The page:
ASD Men's MasterClass
If you have ASD, then you have some level of emotions-blindness. Not your fault. And your NT wife has probably blamed you for being selfish and simply not caring about - or understanding - how she feels.
If you have ASD, you will have some executive-function deficits. There are many executive functions, but to use the "working memory deficit" as an example, your NT wife may have blamed you for simply not caring about what she asks you to do, when in fact it’s difficult for you to remember some of these things.
We are NOT looking for excuses here, and we are NOT looking to get a "pass" for perceived callous behavior. We ARE looking to begin the process of developing some emotional literacy and social skills, such that you can connect with your spouse in a way that she will value and appreciate.
We will be meeting 1 hour a week for 6 weeks. We’re going to use Skype. The group will be approximately 90% educational and 10% Q and A. So, please have a notebook and pen handy (or a Word doc) during all 6 sessions. I will have plenty of handouts via downloadable/shareable Google Docs, and we will be video-recording the sessions. So, there will be plenty of opportunities to review the material discussed.
==> The next group will be meeting from: 6/10/24 to 7/15/24 (June 10 to July 15)
==> We will meet on: Mondays at 3 PM [Eastern Standard Time] for 1 hour.
If the time/date does not work for you, no worries. As I stated, I will be recording the sessions, therefore you can watch them at your convenience after our live meeting - and you will also have access to all the handouts.
If you have any questions, please email me: email@example.com
==> NOTE: I limit the number of members to 40, so register now before this group closes:
SOCIAL IQ – The social brain is responsible for the following:
- evaluating human voices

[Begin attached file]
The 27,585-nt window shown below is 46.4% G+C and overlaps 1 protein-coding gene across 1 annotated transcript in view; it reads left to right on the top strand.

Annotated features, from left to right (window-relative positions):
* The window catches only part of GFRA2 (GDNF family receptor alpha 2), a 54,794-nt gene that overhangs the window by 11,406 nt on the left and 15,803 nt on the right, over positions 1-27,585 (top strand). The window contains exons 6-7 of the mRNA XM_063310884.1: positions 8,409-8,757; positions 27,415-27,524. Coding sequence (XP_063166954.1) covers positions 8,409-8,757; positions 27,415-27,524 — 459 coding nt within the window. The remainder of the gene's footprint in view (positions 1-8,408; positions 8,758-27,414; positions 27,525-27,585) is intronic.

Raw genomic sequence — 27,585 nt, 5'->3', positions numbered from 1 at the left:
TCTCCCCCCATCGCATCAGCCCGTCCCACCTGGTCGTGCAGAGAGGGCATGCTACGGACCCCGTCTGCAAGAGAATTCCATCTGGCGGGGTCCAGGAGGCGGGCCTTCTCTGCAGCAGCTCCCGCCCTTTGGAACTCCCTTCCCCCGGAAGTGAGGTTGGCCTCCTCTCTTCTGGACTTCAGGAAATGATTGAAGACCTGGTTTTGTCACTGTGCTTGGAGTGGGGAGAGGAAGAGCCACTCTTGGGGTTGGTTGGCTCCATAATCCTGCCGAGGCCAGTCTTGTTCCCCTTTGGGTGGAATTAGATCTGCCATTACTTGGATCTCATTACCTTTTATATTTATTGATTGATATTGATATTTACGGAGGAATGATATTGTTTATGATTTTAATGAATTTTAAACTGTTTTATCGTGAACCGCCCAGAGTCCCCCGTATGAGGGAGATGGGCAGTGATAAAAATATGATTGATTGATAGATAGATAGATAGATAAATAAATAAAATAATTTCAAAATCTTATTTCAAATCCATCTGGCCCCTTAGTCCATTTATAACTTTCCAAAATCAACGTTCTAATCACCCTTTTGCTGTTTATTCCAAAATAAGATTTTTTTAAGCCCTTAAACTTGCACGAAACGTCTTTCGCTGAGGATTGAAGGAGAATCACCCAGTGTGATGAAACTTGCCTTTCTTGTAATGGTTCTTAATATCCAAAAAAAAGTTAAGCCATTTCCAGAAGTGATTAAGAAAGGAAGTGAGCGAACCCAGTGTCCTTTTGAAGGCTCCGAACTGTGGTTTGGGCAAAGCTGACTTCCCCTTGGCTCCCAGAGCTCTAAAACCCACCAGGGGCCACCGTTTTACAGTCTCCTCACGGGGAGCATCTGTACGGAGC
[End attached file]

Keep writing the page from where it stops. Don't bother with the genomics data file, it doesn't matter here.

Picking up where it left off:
- attaching an incoming signal with an emotional value
- deciding whether a social signal really matters
- deciphering prosody (i.e., the additional tones and ways that people add layers of meaning to their spoken words)
- generating an initial emotional response to social stimuli (e.g., Should someone’s tone really impact me as much as it does? What does someone’s look really mean, and am I overreacting?)
- generating reactions in response to different situations
- helping control basic visual information
- helping us notice where someone else is looking
- selecting which of the myriad incoming social signals are the most important
- allowing us to observe other human bodies
- allowing us to know when incoming social signals are rewarding
- helping us to not just listen to what people say, but HOW it is said
- observing minute details of facial expression and body language
- perceiving important social cues
- regulating strong human emotions
EMOTIONAL IQ – The emotional brain is responsible for the following:
3. Impulse control: “Do I respond to people before they finish telling me something?”
4. Interpersonal relationships: “Do I enjoy socializing with people, or does it feel like work?”
5. Self-actualization: “Am I doing the things in life that I really feel passionate about in MULTIPLE DOMAINS of life (i.e., spiritually, physically, mentally, emotionally, socially, financially, vocationally), rather than focusing on only one narrow range of interest?
The goal here is NOT to make you more "neurotypical." There's nothing wrong with you - and you don't need to be "fixed." But, you can learn several ways to adapt to the neurotypical world, with the larger goal of reducing your relationship stress.
Anxiety-reduction is the paramount objective in this workshop. Without a significant reduction in anxiety, social encounters that are loaded with social and emotional nuances will be nearly impossible to navigate.
Most couples in a neurodiverse marriage are chronically in a stage I call "Resistance and Power Struggles":
- The ND spouses realize that they rarely live up to each other’s expectations.
- They often disappoint and unintentionally hurt each other.
- They now become intensely aware of their differences.
- They use control strategies to bring back the desired balance.
- Power struggles are common.
- Blame, judgment, criticism and defensiveness are likely outcomes.
- Fear and anxiety enter the relationship (e.g., “This relationship is not safe.”)
- The couples’ thinking can narrow into either/or, right/wrong, good/bad polarities.
In order to turn this around, there will need to be a new-and-improved stage I call "Discovery, Reconciliation and Beginning Again":
- Here, both parties will need to learn more about each other’s strengths and weaknesses.
- They will need to learn to identify - and talk about - their fears instead of acting them out.
- They will have to avoid judging or blaming each other.
- They will have to translate their complaints into requests for change.
- They will need to see each other in a new light (i.e., we are both gifted and flawed).
- They will have to find a new balance of separateness and togetherness, independence and intimacy.
Are you ready to get busy? Then let's go!
Don't miss out!
Mark Hutten, M.A.